AM: I think that affected how the album turned out. It affected the sense of people’s roles were really clear, and what people wanted to get out of the project was really clear. We went through that roller coaster together, so once you have that bottom drop out, you lose that feeling of life is an evolution of upward trajectory. It is all over the place, it is almost non-linear. You do your best and try your hardest and make the music you want to make and take opportunities when they come and you don’t get as discouraged when things don’t work out. So on a personal level, we all weather that storm together. We’ve toured the country numerous times, so we went through all of that together and I think the past 2 years since the last record we really just realized what the priorities were and what it was like to collaborate constructively.
We just got older and wiser. We don’t get hung up on the small insignificant stuff. We realize it is a big world, there are tons of bands, everyone and their brother has a band, we just have to recognize the uniqueness of what we have and run on it. We are a team, if we are butting heads internally we have no chance, so I think we started connecting on a level where the harmony within the band was that we are going to move forward no matter what, and not worry about external forces.
RS: We were born out of real and perceived friendships, that we’re like a family, and we functioned kind of like a family for a while and then the family just stared to break down. And now we are probably more so like a family, but we’re a band, and that’s where the priority of the relationship is.
3. Touring with Man Man
AM: When we toured with Man Man, we all really loved and appreciated their showmanship, their personality, their energy on stage, and we really loved it and saw what we could get out thinking towards that. But also, we’re not Man Man, were not that. So it’s not about emulating or being someone else. That is the great thing about touring with another band, is like, you recognize your learning curve and what you want to aim for but you also see what you are and you embrace it. One thing that has been really great with this record is that I had a draft of the record, I had most of the songs laid out and we figured out some of them live and toured on them. And in touring on them I got to listen to them every night and rethink them and use audience feedback, see how people respond to different parts, and when I came home I finalized the record and that’s when I started working with Chris Powell from Man Man and Bill Moriarty to finalize the record. So a lot of the final decisions came out of touring.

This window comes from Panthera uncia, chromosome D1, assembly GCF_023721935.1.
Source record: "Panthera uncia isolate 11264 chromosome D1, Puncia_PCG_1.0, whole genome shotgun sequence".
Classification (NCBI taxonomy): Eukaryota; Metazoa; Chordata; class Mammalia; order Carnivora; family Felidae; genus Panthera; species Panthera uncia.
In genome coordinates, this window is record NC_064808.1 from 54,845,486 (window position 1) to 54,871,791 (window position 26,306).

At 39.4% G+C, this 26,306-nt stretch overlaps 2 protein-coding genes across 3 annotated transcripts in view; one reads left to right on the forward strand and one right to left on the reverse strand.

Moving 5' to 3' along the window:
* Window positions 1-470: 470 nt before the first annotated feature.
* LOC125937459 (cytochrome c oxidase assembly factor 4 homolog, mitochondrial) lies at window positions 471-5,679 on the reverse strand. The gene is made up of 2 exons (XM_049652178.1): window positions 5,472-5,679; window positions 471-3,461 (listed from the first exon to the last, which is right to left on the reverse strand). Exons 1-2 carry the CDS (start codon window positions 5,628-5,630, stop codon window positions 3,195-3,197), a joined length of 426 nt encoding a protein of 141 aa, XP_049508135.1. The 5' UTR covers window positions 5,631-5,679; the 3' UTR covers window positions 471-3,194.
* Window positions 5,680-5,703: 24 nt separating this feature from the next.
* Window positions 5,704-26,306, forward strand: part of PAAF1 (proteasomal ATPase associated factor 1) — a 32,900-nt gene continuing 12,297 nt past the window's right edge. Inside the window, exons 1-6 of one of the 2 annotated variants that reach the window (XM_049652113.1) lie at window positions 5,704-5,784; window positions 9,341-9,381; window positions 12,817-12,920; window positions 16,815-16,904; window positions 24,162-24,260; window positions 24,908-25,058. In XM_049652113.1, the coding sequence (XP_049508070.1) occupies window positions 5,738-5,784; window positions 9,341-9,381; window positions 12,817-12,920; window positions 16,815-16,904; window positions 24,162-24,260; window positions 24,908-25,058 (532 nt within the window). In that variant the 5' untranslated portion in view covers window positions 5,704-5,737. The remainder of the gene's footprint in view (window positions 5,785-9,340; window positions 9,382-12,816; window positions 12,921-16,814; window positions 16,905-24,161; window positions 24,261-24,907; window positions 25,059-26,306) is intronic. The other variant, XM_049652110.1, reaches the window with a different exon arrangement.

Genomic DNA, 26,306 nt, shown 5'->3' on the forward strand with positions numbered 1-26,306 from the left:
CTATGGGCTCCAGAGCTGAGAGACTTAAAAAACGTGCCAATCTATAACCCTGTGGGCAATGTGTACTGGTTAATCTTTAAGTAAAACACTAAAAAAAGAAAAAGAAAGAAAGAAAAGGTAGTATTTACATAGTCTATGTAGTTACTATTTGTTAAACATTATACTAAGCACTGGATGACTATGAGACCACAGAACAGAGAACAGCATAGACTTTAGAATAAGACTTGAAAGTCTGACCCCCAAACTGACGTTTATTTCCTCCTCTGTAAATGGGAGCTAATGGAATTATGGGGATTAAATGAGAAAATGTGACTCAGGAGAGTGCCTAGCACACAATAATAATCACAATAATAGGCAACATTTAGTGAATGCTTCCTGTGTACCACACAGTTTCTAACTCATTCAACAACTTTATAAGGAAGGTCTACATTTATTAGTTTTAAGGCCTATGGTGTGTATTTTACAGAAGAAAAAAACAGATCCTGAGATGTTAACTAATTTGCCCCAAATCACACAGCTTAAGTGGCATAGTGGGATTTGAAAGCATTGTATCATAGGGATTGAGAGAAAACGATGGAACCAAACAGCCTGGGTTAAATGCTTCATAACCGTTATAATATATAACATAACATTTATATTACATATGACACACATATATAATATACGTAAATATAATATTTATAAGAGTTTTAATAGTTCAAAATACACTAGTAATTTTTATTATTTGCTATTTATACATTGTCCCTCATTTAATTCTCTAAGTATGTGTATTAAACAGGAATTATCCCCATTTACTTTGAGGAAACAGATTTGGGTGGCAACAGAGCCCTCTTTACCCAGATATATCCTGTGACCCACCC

4. Danger Danger Gallery shutting down
AM: Honestly, it was a positive thing, it’s hard to see from the outside perspective, it was a great venue for local bands and bands moving through, but on an internal level, it was a positive thing. I know that Tristan (Palazzolo) and Russell (Brodie), who live there and own the place and basically run the place, they were basically burnt out. Imagine getting over 100 emails a day with everyone and their brother wanting to play there. It is a lot, and it’s not like you are making money off it. You do it because you love it, they did it for about five or six years because the loved it, but our band was being more active and we were going on tour and stuff, so it was just logical to tone it down and not do as many shows.
RS: You can’t stretch yourself too thin, we are the type of band that doesn’t have great popularity that we make our living just off of music. We have to supplement our lives by working, so you have a very active band and another job, and on top of that you are supposed welcome dozens of bands into your home? You just can’t. And we need a place to rehearse, that’s our headquarters now.
5. Making Babies like a Boss.
Multi-Instrumentalist Tristan Palazzolo is having a baby! Big moves. That is one step closer to the band having Grandchildren, at which point a black hole would probably be created.
Grandchildren plays a tour kick-off show at Underground Arts on Friday, March 1 with Son Step and Buried Beds. Tickets and more information on the show can be found at the WXPN Concert Calendar.
Grandchildren, Underground Arts